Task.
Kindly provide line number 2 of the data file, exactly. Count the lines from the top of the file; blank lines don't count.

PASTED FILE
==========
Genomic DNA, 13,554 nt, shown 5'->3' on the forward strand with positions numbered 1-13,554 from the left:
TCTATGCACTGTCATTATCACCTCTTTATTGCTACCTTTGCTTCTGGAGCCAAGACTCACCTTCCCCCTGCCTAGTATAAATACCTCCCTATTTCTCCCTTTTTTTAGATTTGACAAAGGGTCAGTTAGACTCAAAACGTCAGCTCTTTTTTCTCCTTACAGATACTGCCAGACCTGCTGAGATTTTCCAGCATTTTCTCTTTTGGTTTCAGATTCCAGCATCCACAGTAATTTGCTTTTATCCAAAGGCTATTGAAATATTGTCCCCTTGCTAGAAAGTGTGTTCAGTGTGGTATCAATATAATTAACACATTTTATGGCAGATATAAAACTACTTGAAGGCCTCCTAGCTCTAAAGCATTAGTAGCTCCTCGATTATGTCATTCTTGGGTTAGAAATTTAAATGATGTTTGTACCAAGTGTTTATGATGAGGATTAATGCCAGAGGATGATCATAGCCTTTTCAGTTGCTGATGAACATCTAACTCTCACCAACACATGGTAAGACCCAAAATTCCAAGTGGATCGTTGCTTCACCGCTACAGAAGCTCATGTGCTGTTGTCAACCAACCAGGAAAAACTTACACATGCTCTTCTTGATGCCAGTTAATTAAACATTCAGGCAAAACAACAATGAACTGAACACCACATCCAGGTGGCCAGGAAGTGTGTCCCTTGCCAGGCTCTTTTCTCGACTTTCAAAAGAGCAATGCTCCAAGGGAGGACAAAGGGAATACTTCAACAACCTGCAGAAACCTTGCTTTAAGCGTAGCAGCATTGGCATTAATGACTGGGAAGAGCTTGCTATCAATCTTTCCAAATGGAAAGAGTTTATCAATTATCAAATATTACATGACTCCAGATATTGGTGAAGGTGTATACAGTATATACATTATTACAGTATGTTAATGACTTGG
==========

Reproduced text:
TCTATGCACTGTCATTATCACCTCTTTATTGCTACCTTTGCTTCTGGAGCCAAGACTCACCTTCCCCCTGCCTAGTATAAATACCTCCCTATTTCTCCCTTTTTTTAGATTTGACAAAGGGTCAGTTAGACTCAAAACGTCAGCTCTTTTTTCTCCTTACAGATACTGCCAGACCTGCTGAGATTTTCCAGCATTTTCTCTTTTGGTTTCAGATTCCAGCATCCACAGTAATTTGCTTTTATCCAAAGGCTATTGAAATATTGTCCCCTTGCTAGAAAGTGTGTTCAGTGTGGTATCAATATAATTAACACATTTTATGGCAGATATAAAACTACTTGAAGGCCTCCTAGCTCTAAAGCATTAGTAGCTCCTCGATTATGTCATTCTTGGGTTAGAAATTTAAATGATGTTTGTACCAAGTGTTTATGATGAGGATTAATGCCAGAGGATGATCATAGCCTTTTCAGTTGCTGATGAACATCTAACTCTCACCAACACATGGTAAGACCCAAAATTCCAAGTGGATCGTTGCTTCACCGCTACAGAAGCTCATGTGCTGTTGTCAACCAACCAGGAAAAACTTACACATGCTCTTCTTGATGCCAGTTAATTAAACATTCAGGCAAAACAACAATGAACTGAACACCACATCCAGGTGGCCAGGAAGTGTGTCCCTTGCCAGGCTCTTTTCTCGACTTTCAAAAGAGCAATGCTCCAAGGGAGGACAAAGGGAATACTTCAACAACCTGCAGAAACCTTGCTTTAAGCGTAGCAGCATTGGCATTAATGACTGGGAAGAGCTTGCTATCAATCTTTCCAAATGGAAAGAGTTTATCAATTATCAAATATTACATGACTCCAGATATTGGTGAAGGTGTATACAGTATATACATTATTACAGTATGTTAATGACTTGG